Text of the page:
The last speaker was Hope Harrison, Associate Professor of History and International Affairs at George Washington University and the author of Driving the Soviets up the Wall: Soviet-East German Relations, 1953-1961 (2003), who stressed four points in order to sketch out the broader context. First, the only direct interest that United States had in East Germany was to ensure that the GDR did not threaten American access to West Berlin. Second, initially Brandt's Ostpolitik was treated skeptically by Nixon and Kissinger, who were worried that West Germany was "going rogue" and becoming too cozy with the communists. Third, the counterpart to the US-GDR relationship, that between West Germany and the Soviet Union, was much stronger because the FRG was convinced that it needed Moscow's trust to improve relations between the two Germanies and because the Soviets had significant interests in trade with West Germany. Finally, U.S. relations with East Germany became more important during the period of the "Second Cold War" (late 1970s / early 1980s), when the prospect of the deployment of SS 20 missiles in East Germany threatened the strategic balance in central Europe.

    The presentations of the panelist were followed by a lively question-and-answer session. During the discussion a former foreign service officer who had served in a more junior position in the US Embassy in East Berlin noted that, while it may have been boring to be the American ambassador to GDR, more junior members of the embassy staff were able to develop an extensive network of contacts with East German citizens, which allowed them to keep abreast of dissident activities, as they coalesced into an opposition movement in the second half of the 1980s. The future release of embassy cables back to Washington, he argued, would show that, even though the State Department seems to have ignored this information, the U.S. embassy in East Berlin informed Washington about the gathering storm of dissident activity in East Germany.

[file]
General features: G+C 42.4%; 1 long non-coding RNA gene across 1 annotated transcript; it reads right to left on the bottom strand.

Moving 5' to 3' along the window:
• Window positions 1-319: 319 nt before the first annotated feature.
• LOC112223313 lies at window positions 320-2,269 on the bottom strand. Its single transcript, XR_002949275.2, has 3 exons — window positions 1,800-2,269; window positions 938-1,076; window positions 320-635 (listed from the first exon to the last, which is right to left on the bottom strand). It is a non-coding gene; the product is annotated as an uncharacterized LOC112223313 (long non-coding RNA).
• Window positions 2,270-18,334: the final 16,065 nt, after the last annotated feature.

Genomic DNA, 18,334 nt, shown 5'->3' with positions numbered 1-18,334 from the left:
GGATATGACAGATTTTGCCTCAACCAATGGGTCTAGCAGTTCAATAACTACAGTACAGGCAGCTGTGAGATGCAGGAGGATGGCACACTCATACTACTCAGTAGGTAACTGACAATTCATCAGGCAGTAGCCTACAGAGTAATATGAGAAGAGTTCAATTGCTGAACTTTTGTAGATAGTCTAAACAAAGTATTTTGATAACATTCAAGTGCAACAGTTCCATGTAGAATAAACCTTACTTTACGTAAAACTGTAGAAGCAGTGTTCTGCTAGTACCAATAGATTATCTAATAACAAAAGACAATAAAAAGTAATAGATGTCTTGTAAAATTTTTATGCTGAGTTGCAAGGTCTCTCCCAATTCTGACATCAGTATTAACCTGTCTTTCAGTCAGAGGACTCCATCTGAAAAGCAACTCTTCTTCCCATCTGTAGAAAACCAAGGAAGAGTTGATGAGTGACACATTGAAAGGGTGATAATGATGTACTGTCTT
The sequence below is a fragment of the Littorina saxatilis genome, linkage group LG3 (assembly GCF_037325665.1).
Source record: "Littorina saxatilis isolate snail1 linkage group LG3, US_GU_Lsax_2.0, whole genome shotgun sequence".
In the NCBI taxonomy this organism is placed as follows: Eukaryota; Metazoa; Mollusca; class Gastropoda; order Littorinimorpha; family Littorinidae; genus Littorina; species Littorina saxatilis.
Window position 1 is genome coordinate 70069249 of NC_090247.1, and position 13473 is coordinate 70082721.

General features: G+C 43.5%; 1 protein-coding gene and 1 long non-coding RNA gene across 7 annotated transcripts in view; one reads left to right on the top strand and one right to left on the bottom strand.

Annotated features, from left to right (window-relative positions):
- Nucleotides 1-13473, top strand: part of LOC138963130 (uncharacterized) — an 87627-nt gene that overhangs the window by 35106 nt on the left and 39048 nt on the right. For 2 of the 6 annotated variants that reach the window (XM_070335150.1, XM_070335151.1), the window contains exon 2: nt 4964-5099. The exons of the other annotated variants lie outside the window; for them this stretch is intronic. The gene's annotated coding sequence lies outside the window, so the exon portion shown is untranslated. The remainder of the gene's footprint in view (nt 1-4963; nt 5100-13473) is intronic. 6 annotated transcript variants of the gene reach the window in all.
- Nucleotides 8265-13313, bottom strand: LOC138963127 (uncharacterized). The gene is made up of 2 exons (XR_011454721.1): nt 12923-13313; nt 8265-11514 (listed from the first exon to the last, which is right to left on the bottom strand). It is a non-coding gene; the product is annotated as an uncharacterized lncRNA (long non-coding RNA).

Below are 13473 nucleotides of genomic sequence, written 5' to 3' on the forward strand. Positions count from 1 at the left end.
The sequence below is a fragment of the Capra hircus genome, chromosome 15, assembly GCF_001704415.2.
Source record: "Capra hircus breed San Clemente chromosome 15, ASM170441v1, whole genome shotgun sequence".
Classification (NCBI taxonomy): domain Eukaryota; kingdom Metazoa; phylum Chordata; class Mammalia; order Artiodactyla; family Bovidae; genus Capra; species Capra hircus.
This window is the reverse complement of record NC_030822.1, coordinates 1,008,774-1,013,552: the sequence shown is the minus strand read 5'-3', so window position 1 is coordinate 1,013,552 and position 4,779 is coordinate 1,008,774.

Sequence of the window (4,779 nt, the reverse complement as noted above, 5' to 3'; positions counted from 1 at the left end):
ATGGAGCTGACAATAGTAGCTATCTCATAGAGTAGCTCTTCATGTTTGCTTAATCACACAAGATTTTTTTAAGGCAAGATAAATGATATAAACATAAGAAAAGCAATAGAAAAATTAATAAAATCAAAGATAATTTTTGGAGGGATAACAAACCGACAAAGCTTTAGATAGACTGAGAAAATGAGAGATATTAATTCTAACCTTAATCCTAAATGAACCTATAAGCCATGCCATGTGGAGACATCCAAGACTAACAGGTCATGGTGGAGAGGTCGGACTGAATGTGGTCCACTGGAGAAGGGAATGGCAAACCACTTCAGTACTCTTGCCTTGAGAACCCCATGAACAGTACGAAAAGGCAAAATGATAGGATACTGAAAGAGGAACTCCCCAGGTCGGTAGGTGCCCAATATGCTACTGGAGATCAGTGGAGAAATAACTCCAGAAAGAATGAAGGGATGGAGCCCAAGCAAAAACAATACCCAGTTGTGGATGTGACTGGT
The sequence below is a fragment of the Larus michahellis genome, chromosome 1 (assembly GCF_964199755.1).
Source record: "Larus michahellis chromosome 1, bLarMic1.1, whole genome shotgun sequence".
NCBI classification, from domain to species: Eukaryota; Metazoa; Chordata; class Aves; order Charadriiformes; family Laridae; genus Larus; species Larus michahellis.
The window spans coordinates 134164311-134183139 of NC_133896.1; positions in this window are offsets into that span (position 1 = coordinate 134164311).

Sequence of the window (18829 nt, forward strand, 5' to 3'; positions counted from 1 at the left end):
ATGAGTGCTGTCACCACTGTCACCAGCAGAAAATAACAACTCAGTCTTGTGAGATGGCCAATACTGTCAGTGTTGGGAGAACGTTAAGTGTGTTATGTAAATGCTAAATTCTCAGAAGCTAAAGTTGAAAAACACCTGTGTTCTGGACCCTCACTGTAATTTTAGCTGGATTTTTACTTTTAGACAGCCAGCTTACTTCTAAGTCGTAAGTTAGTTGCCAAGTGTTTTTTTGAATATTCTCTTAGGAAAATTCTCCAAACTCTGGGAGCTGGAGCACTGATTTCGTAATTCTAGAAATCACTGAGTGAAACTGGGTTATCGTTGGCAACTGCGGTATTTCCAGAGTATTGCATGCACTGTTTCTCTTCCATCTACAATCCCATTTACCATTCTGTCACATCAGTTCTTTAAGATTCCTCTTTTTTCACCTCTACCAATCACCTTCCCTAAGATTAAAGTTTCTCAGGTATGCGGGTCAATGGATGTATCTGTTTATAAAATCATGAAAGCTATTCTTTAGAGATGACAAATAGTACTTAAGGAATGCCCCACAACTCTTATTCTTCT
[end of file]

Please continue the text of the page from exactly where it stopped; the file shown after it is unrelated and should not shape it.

• Invitation

    The German Democratic Republic, East Germany, was not recognized by the United States until 1974, 25 years after its founding, and was always of minor importance in American foreign policy. On all matters relating to Berlin, Washington dealt with the Soviet Union. That continued even after West Germany's Ostpolitik and establishment of formal relations between the two Germanies in the early 1970s made U. S. recognition of the G.D.R. unavoidable.

    Please RSVP (acceptance only) by Dec. 1. Tel: 202.387.3355 - Fax: 202.387.6437